Notch signaling in an evolutionarily conserved pathway that regulates diverse processes in animals, including stem cell maintenance, cell fate specification, learning and memory, and angiogenesis. Maintaining an optimal level of Notch signaling is essential for normal human development and human health, as mutations that result in increased or decreased activity of the Notch pathway cause a number of human diseases, including cancer and developmental disease. Moreover, therapeutic manipulation of the Notch pathway activity is of great interest in Notch-related diseases and in regenerative medicine. We have identified an evolutionarily conserved enzyme called Rumi, which adds O-linked glucose to specific EGF repeats of Notch receptors and regulates Notch signaling in both Drosophila and mammals. Our data indicate that the number and distribution of O-glucose residues on the Drosophila Notch determines the strength of Notch signaling over a wide range, and that mammalian Notch signaling is sensitive to Rumi gene dosage is specific contexts. Our preliminary data indicate that addition of one or two xylose residue to O-glucose by newly identified enzymes can further regulate Notch signaling. Our data strongly suggest that the level and distribution of O-glucose and its extended forms on Notch tightly regulate the strength of Notch signaling. We will elucidate the mechanisms underlying the fine-tuning of the Notch pathway by carbohydrates by using a combination of Drosophila genetics, cell-based signaling assays and biochemical experiments. In the long run, this project has the potential to establish tools to alter the activity of Notch signaling by manipulating the level of O-glucose and xylose on Notch proteins.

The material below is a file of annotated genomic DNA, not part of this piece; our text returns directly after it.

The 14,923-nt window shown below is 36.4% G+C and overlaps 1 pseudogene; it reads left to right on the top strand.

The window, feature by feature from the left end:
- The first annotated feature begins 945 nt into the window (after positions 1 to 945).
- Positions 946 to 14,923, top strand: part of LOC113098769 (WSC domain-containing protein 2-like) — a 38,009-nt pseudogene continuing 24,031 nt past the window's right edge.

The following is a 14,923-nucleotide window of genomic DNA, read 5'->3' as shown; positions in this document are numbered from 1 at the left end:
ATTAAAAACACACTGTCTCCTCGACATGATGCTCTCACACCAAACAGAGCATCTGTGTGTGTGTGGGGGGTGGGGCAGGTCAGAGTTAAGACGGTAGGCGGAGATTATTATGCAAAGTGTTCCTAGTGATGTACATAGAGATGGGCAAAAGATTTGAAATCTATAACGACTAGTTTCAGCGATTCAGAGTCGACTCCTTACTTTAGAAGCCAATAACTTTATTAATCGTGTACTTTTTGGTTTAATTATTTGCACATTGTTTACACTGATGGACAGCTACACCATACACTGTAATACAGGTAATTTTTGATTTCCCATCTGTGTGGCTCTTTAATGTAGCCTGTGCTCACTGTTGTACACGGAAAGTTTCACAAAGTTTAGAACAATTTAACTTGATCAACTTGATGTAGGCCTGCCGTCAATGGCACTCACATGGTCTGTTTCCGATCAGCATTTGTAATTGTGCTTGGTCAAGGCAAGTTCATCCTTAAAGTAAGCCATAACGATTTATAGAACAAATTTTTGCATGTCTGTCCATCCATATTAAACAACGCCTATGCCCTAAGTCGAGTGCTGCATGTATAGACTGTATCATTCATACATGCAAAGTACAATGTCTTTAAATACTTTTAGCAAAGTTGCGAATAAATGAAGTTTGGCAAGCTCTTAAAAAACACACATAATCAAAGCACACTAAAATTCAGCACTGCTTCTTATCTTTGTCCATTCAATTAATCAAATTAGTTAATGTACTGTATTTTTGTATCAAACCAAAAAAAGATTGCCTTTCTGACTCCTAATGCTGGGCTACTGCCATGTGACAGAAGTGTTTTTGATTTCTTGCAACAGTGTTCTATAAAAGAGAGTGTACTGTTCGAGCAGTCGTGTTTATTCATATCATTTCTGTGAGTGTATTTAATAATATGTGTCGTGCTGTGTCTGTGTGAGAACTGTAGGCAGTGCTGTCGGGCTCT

Alterations in the activity of the Notch pathway cause important human diseases including cancer and developmental disorders. The proposed studies examine the role of glucose and xylose molecules in regulating the strength of Notch signaling.
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